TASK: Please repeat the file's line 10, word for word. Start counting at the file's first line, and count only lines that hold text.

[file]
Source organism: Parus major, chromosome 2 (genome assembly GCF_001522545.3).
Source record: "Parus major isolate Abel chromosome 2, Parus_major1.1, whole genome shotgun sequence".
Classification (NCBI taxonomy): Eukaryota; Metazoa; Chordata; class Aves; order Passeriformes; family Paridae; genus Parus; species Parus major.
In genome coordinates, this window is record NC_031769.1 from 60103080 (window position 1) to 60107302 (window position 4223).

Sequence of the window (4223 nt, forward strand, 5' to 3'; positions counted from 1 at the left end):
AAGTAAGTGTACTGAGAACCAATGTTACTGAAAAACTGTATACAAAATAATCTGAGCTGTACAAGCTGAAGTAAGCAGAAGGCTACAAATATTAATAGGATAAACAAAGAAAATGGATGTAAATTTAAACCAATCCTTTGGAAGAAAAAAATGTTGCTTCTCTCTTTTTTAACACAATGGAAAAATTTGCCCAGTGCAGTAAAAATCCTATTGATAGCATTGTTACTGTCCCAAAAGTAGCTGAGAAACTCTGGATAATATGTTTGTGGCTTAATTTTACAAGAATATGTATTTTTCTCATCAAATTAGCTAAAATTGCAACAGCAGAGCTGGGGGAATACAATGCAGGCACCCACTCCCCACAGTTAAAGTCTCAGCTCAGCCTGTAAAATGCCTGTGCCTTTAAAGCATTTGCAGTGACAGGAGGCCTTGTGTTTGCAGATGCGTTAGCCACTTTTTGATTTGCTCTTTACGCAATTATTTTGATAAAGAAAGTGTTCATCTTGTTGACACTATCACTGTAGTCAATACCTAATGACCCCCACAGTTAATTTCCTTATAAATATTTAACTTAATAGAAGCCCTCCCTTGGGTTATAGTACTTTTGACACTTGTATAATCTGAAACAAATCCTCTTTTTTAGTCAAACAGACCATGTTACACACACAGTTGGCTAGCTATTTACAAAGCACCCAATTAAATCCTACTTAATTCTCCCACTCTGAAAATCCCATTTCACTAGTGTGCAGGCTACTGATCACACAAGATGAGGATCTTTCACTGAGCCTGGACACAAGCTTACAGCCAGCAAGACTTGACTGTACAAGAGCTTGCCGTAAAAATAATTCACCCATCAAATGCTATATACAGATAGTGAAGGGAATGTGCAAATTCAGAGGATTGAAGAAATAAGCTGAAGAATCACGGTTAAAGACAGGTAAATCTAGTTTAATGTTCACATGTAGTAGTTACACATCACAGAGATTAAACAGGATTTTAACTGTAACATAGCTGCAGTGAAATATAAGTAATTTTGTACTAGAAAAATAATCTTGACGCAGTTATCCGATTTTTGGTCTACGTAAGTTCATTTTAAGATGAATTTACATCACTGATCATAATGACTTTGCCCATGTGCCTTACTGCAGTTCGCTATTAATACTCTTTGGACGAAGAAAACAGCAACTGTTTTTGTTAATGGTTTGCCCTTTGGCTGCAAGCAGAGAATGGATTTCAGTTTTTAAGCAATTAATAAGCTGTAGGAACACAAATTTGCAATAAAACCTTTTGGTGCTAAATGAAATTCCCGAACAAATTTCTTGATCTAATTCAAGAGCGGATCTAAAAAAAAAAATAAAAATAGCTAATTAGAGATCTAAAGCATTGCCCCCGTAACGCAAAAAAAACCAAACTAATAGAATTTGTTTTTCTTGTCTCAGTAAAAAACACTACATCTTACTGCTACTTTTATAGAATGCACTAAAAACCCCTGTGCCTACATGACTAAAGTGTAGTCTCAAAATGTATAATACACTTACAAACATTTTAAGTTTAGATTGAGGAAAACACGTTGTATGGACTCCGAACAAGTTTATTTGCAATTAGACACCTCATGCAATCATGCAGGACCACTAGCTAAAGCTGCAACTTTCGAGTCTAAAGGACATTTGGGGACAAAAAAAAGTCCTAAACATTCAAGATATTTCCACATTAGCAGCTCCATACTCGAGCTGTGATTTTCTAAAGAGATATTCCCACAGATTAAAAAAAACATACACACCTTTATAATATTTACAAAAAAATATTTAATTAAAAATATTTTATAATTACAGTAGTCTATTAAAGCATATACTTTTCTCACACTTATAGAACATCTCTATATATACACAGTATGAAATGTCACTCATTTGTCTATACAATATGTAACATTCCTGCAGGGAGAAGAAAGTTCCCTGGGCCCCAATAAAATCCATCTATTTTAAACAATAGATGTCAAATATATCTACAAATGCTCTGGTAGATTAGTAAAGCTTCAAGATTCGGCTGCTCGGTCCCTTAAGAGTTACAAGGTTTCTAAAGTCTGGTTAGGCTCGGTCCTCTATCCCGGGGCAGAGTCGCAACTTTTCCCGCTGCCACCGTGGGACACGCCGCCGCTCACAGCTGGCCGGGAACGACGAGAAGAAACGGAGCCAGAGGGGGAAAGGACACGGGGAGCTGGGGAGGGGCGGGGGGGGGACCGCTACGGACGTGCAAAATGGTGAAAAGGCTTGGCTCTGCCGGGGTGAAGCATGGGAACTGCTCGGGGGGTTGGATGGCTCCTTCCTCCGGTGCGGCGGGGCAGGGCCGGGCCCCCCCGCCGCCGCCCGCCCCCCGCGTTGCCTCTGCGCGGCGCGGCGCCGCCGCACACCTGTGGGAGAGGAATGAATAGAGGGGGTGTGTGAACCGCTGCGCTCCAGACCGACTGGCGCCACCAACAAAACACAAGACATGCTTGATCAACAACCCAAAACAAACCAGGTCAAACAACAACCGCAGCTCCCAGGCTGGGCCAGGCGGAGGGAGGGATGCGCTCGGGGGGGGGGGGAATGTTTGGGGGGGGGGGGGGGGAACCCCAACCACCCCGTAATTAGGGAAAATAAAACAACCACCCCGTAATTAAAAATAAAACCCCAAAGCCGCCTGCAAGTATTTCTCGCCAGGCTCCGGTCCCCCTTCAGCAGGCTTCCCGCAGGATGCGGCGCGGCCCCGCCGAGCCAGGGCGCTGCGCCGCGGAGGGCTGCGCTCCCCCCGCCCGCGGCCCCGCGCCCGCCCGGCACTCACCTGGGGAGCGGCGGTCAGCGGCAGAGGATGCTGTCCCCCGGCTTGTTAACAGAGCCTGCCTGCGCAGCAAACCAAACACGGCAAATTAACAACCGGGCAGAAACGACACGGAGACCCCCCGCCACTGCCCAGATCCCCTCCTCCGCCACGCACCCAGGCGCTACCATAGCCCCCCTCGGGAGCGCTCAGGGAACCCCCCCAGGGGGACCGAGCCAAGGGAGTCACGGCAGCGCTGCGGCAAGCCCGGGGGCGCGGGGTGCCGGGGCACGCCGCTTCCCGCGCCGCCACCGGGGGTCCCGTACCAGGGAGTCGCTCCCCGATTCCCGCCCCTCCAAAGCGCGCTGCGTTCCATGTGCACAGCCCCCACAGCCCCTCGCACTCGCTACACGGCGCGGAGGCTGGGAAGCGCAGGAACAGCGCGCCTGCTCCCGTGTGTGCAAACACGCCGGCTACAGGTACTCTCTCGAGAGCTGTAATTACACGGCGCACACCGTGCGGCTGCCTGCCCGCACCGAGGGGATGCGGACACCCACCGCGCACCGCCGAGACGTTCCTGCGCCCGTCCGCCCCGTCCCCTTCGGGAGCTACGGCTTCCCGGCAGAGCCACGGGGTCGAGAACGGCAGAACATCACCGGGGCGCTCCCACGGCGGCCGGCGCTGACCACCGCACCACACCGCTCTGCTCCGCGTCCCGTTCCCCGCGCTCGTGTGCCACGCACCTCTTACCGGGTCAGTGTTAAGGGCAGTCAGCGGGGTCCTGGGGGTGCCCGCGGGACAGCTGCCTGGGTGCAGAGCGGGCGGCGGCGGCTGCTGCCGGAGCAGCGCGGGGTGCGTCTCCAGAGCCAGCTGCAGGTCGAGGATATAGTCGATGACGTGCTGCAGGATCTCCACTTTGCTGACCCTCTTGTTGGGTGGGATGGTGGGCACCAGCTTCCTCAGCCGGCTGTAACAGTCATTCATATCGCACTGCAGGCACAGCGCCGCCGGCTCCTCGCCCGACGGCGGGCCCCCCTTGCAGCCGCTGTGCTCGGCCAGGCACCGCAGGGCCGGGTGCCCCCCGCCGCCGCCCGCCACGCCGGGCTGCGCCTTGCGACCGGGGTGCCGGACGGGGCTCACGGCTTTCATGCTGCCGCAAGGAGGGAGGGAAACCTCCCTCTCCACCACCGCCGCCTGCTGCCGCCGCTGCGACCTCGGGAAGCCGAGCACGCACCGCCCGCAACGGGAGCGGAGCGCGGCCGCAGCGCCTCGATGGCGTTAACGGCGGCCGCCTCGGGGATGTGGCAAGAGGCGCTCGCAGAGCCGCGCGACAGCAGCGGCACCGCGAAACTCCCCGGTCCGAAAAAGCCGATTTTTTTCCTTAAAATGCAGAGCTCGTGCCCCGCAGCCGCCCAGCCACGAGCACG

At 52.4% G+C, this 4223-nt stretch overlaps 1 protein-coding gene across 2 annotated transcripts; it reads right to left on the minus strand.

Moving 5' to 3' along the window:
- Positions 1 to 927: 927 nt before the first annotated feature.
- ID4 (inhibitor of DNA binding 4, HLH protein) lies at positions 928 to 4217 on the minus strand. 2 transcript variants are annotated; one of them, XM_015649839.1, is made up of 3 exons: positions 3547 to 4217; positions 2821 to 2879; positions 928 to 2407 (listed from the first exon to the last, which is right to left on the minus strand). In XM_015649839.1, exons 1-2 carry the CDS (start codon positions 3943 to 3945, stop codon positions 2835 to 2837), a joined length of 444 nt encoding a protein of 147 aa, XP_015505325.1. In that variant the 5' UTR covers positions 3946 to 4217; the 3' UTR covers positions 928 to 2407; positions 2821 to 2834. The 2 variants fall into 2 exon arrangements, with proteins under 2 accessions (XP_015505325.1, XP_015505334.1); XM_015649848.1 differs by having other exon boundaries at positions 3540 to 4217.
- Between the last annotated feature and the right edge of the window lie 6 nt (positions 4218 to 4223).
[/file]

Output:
- ID4 (inhibitor of DNA binding 4, HLH protein) lies at positions 928 to 4217 on the minus strand. 2 transcript variants are annotated; one of them, XM_015649839.1, is made up of 3 exons: positions 3547 to 4217; positions 2821 to 2879; positions 928 to 2407 (listed from the first exon to the last, which is right to left on the minus strand). In XM_015649839.1, exons 1-2 carry the CDS (start codon positions 3943 to 3945, stop codon positions 2835 to 2837), a joined length of 444 nt encoding a protein of 147 aa, XP_015505325.1. In that variant the 5' UTR covers positions 3946 to 4217; the 3' UTR covers positions 928 to 2407; positions 2821 to 2834. The 2 variants fall into 2 exon arrangements, with proteins under 2 accessions (XP_015505325.1, XP_015505334.1); XM_015649848.1 differs by having other exon boundaries at positions 3540 to 4217.